The Effect Of Dietary Supplements And Diets On Heart And Vascular Health Was Limited

Table of contents:

The Effect Of Dietary Supplements And Diets On Heart And Vascular Health Was Limited
The Effect Of Dietary Supplements And Diets On Heart And Vascular Health Was Limited

Video: The Effect Of Dietary Supplements And Diets On Heart And Vascular Health Was Limited

Отличия серверных жестких дисков от десктопных
Video: Supplements for Cardiovascular Disease Prevention: Fact and Fiction | Boris Arbit, MD 2023, January
Anonim

The effect of dietary supplements and diets on heart and vascular health was limited

Taking dietary supplements (dietary supplements) and perhaps even following a diet does not protect against cardiovascular disease and premature death, a new general review of meta-analyzes and randomized controlled trials by American scientists has shown. His results are published in the Annals of Internal Medicine.

The effect of dietary supplements and diets on heart and vascular health was limited
The effect of dietary supplements and diets on heart and vascular health was limited

Photo: maxpixel.net /

Taking dietary supplements (dietary supplements) and perhaps even following a diet does not protect against cardiovascular disease and premature death, a new general review of meta-analyzes and randomized controlled trials by American scientists has shown. His results are published in the Annals of Internal Medicine.

To determine the effect of various dietary supplements and diets on mortality from all causes, cardiovascular mortality, heart attack, stroke and coronary heart disease, 277 studies were analyzed, which involved about 1 million adults. They also assessed the level and quality of the evidence base.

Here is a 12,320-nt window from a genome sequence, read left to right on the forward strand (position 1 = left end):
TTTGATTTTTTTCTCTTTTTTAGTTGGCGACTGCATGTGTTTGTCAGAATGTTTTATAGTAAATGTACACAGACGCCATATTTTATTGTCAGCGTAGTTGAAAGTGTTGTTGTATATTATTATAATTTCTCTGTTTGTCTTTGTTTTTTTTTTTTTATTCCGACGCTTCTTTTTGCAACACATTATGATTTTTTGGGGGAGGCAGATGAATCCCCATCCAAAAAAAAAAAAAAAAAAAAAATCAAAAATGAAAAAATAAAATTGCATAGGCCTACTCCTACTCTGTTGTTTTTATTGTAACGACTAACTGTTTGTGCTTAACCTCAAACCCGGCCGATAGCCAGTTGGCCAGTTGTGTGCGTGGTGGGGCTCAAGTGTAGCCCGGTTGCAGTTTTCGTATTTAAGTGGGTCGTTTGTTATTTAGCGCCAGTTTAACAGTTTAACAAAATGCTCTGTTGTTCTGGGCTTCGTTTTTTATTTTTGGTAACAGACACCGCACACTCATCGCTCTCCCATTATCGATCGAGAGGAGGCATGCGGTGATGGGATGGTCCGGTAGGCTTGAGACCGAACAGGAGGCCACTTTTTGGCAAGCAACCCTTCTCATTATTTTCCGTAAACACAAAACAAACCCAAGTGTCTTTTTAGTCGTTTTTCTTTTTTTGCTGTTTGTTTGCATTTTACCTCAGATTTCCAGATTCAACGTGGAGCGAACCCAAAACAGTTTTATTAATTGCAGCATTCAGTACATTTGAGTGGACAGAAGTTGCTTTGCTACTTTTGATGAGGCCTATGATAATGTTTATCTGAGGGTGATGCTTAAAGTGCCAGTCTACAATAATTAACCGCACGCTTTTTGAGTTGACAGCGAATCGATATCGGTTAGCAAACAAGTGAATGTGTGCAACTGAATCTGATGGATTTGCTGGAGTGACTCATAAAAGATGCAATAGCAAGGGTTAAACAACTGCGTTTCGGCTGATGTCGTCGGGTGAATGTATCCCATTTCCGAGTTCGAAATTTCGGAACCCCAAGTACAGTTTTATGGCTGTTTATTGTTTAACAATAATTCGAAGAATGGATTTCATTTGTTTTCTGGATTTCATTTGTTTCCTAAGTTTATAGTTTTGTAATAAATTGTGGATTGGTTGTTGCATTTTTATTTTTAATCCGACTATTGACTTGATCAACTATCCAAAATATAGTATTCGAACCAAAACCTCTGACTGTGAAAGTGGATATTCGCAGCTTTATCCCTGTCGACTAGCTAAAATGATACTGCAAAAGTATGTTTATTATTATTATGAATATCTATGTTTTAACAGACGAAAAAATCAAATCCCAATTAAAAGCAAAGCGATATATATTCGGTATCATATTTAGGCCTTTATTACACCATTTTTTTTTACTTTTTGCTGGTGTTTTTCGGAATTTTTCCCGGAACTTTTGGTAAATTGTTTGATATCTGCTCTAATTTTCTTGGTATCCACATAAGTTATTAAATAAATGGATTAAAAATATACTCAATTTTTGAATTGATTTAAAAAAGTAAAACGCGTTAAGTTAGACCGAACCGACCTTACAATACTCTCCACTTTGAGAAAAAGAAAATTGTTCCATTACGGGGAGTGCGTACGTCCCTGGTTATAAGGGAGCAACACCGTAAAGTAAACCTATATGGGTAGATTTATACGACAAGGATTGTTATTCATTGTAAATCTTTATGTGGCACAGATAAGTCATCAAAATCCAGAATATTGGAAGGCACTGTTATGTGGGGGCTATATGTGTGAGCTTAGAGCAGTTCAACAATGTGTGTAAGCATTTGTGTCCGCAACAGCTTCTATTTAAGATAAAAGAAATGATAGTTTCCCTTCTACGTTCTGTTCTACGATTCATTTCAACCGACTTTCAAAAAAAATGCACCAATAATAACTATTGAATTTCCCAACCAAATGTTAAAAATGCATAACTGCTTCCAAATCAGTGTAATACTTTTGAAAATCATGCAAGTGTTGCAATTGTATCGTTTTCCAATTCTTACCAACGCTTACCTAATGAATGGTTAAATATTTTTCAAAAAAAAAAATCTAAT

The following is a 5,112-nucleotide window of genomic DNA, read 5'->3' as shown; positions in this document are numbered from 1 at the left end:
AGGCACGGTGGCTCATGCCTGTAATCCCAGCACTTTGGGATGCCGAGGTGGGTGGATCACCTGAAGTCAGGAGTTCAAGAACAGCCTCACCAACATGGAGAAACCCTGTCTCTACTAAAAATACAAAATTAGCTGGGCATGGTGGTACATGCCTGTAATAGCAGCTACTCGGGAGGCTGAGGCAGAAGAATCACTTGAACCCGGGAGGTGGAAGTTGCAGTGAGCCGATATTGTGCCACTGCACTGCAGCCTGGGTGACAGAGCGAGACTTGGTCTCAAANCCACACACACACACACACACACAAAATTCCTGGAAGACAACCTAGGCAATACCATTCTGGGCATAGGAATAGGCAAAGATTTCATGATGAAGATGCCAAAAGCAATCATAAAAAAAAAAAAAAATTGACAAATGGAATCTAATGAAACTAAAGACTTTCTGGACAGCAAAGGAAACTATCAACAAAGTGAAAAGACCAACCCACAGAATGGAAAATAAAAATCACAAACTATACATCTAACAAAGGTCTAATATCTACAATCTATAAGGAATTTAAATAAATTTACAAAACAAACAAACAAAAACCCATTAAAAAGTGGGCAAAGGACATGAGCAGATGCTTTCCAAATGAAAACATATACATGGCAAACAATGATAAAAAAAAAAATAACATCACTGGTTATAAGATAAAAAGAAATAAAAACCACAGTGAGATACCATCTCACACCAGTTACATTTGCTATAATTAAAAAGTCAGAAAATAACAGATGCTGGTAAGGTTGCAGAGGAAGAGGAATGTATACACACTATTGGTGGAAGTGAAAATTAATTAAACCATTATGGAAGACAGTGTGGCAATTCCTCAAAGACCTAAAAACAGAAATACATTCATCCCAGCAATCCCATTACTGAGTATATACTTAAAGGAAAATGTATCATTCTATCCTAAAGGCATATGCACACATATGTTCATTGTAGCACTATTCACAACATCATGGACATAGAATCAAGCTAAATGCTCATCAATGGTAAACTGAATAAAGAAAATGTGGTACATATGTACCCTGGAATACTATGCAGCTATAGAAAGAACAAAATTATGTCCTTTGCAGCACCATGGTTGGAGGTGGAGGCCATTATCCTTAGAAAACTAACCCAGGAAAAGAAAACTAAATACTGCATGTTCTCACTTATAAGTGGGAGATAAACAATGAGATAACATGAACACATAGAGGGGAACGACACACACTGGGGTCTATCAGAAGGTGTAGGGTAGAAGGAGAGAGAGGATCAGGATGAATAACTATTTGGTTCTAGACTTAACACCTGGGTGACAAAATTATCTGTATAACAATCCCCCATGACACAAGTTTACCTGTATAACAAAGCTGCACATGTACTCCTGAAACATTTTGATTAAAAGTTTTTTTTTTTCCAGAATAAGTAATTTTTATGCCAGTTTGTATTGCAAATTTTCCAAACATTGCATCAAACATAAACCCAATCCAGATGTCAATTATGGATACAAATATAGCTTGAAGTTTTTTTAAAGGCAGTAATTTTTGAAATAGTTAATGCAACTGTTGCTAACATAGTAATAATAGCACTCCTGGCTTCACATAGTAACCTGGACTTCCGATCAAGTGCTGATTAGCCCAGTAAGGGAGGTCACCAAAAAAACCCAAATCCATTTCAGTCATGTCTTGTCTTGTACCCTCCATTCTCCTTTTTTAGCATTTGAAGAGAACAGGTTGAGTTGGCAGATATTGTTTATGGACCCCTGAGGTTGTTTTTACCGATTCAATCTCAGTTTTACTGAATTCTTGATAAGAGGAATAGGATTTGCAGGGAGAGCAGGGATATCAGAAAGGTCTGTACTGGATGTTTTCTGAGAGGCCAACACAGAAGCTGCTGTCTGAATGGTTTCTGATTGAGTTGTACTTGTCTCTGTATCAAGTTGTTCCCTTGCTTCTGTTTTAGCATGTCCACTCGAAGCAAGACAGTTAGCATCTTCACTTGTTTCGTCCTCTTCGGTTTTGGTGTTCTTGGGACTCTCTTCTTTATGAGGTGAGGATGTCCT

“The reason for this study was that millions of people in the United States and around the world are consuming dietary supplements or following certain dietary regimens. But there was no qualitative evidence that these interventions have any effect on cardiovascular protection,”said study lead author Safi Khan of West Virginia University.

According to the results, of the 16 dietary supplements reviewed, only two were beneficial - omega-3 fatty acids (usually found in fish oil, reduce the risk of myocardial infarction and coronary heart disease) and folic acid (reduce the risk of stroke).

But almost everything else, including niacin, iron, and a variety of multivitamins, had no significant effect on mortality or cardiovascular disease. What's more, taking calcium and vitamin D together increases the likelihood of stroke, although separately they do not affect mortality and cardiovascular outcomes.

In terms of a variety of diets, the research team found a link between low-salt diets and a lower risk of premature death in general in people with normal blood pressure. With high blood pressure, the likelihood of death from cardiovascular disease decreased, but there was no significant effect on mortality in general.

The other seven diets reviewed (in particular, low fat, Mediterranean, increased fish oil intake) did not have any protective effect.

“Reducing salt intake has been associated with improved overall survival and cardiovascular mortality. This can be logical, as there is ample evidence from various studies to show that low salt intake generally normalizes high blood pressure, which directly affects cardiovascular outcomes,”Khan said.

The evidence supporting folate and omega-3 benefits, as well as harms from a combination of calcium and vitamin D supplements, was less compelling. For example, the inclusion of one study from China, where diets are typically not rich in natural folate, may have disproportionately influenced the results. In addition, most studies relied on food diaries, which are not always reliable.

“The randomized controlled trials lacked precision. They had problems in terms of methodology, in terms of the target population and in terms of when and where these studies were conducted. Thus, these conclusions should be taken with a grain of doubt,”summed up Khan.

In general, experts recommend keeping track of your salt intake and eating a variety of natural foods rather than supplements to get the nutrients you need.

"There is no magic nutrient that can help improve health and reduce the risk of premature death," said Bruce Y. Lee of the Johns Hopkins Bloomberg School of Public Health, who was not involved in the study.

Popular by topic